The present invention provides a therapeutic composition for controlling the release of drugs comprising solid serum albumin spherules having homogeneously entrapped therein from 5 to 30 percent by weight of the spherule of an organic medicament which is at least 0.01 percent water-soluble at 37° C. The spherules must be subjected during their preparation to temperatures between 110° to 180° C. for a minimum of twenty minutes to crosslink the albumin, or equivalently crosslinked by chemical crosslinking agents. When placed in an aqueous medium, the medicament is released from the spherules in a biphasic manner as defined hereinbelow. As will be demonstrated, the degree of heat or chemical crosslinking of the spherules as well as the concentration level of drug within the spherules is important to achieving biphasic release of the entrapped drug.
In addition to the advantageous biphasic drug release provided by the albumin medicament carrier system of the present invention, there are several other important features of the system. The size of the spherules can be carefully controlled during processing, and spherule size can be utilized to direct the spherules to a particular part of the body. For example, spherules of 10-100 microns in diameter are readily deposited in the capillary bed of the lung following intravenous injection. Thus, drug-containing spherules in this size range can be conveniently used to treat disorders of the lung, such as asthma, tuberculosis, pneumonia, tumors, etc.
Similarly, spherules of 1-5 microns in diameter can be used to deliver drugs to the liver. Intra-arterial injection or catheterization can be used to direct the spherules to the capillary systems of other organs or to tumors.
There are obvious advantages to localizing the drug in the capillaries of the organ or tumor to be treated. The drug is released directly to the intended site and toxic side effects to other tissues are likely to be reduced. This feature makes the present system particularly useful in treating tumors with anti-neoplastic drugs which are generally highly toxic to healthy as well as malignant tissue.
This delivery system, however, is not restricted to the treatment of tumors or diseased organs. For example, either the healthy lung or liver can be utilized as a conveniently reached depot or reservoir for the spherule from which an appropriate drug could be dispensed systemically to the body over an extended period of time.
An especially important advantage of this delivery system is the absence of emboli formation when albumin carrier spherules are administered intravascularly. Water insoluble drugs which formerly could not be administered in this manner because of the risk of embolus formation can be safely given by entrapping them in albumin spherules.
Other advantages of albumin spherules as medicament carriers in the present invention include their ease of preparation, complete removal from the body by metabolism, nonantigenicity, proven safety for intravascular administration, capability of accommodating a wide variety of drug molecules in a relatively non-specific fashion, as well as other advantages which shall become apparent upon further disclosure of the invention.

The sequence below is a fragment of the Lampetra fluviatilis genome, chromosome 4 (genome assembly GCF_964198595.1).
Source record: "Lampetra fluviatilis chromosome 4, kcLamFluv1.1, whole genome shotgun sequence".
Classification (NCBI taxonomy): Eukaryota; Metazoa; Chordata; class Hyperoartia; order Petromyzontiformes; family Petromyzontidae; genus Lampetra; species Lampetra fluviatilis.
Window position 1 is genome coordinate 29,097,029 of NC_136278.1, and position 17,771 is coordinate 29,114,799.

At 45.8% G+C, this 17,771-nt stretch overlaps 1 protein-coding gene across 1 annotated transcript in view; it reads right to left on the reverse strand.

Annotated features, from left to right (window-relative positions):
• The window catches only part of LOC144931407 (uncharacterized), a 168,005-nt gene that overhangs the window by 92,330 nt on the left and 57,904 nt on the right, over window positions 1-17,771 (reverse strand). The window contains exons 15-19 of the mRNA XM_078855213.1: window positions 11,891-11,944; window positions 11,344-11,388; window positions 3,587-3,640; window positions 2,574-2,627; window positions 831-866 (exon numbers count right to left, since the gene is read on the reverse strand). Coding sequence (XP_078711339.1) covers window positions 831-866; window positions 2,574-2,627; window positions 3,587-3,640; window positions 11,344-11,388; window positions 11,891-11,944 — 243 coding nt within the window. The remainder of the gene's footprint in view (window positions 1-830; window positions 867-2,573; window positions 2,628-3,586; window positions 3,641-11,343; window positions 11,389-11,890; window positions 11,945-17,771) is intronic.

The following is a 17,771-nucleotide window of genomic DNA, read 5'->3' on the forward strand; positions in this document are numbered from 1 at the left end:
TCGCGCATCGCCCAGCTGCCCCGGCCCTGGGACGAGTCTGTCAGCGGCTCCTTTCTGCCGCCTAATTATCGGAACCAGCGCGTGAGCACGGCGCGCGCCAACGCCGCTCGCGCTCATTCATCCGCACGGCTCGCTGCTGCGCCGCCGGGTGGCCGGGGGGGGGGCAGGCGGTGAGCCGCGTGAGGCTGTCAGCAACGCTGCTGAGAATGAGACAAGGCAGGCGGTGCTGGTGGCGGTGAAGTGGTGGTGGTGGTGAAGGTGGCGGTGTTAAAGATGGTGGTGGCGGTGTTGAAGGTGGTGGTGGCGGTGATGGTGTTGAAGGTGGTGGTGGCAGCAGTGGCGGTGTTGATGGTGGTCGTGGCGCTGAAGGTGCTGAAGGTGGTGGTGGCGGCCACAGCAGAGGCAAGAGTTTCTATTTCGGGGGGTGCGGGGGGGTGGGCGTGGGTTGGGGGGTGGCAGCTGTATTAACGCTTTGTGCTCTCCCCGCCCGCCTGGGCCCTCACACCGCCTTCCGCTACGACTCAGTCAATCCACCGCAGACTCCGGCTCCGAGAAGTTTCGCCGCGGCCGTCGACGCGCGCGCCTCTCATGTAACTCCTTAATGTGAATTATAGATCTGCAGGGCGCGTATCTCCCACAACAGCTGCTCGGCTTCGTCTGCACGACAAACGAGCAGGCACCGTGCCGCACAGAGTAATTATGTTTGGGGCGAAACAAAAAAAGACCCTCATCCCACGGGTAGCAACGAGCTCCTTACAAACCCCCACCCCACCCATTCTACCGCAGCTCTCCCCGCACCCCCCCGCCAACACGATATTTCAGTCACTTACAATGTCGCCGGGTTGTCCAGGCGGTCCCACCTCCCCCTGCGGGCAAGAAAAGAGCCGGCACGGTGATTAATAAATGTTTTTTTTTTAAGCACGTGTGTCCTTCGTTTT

The carrier material used in the system of the invention is serum albumin. When treating human patients, human serum albumin is used, and when treating other animals, the serum albumin should likewise be species-specific, e.g., bovine serum albumin for treating cattle. Species-specific serum albumin is necessary for compatibility reasons.
The term "medicament" as used herein refers broadly to non-radioactive, organic molecules used in the medical art to treat diseases or disorders of the body.
The water-solubility of the medicament is largely unimportant to the practice of the invention within broad limits. However, if the drug is quite water-insoluble, i.e., less than 0.01 percent water soluble at 37° C., it will be released very slowly from the albumin spherule and the biphasic release properties of the spherule are less apparent.
The concentration of the drug in the spherule is critical to achieving biphasic release of the drug from the spherules. Drug loadings below about 5 percent where the drug is homogeneously dispersed in a matrix are generally therapeutically inadequate unless an undesirably large number of spherules are administered. When drug loadings exceed about 30 percent, it has been observed that the biphasic release characteristics of the spherules are greatly diminished, i.e., the slow release phase and the fast release phase become indistinguishable.
Listed below are some of the many types of drug classes and specific examples of each which have been incorporated into serum albumin spherules according to the present invention.
______________________________________DRUG CLASS EXAMPLES______________________________________Anti-asthmatics Intal (disodium cromoglycate)Analgesics Morphine Codeine Sodium salicylate, salicylic acid Meperidine hydrochloride (Demerol®)Antitussives Codeine Chlophedianol hydrochlorideBronchodilators Epinephrine Isoproterenol Salbutamol Terbutaline Ephedrine AminophyllineNarcotics Morphine Codeine Cocaine Meperidine hydrochloride (Demerol®)Mucolytic agents AcetylcysteineAntibacterials Sulfanilamide Sulfadiazine TetracyclineAntituberculars Rifampin (rifamycin) Dihydrostreptomycin p-aminosalicylic acidHypoglycemics Tolbutamide (Orinase®) InsulinSteroids Hydrocortisone Prednisone Prednisolone Prednisolone metasulfobenzoateAntitumor agents Chlorambucil Busulfan Alkaloids Colchicine Antimetabolites 6-mercaptopurine Thioguanine 5-fluorouracil Hydroxyurea Adriamycin®Amino Acids Methionine______________________________________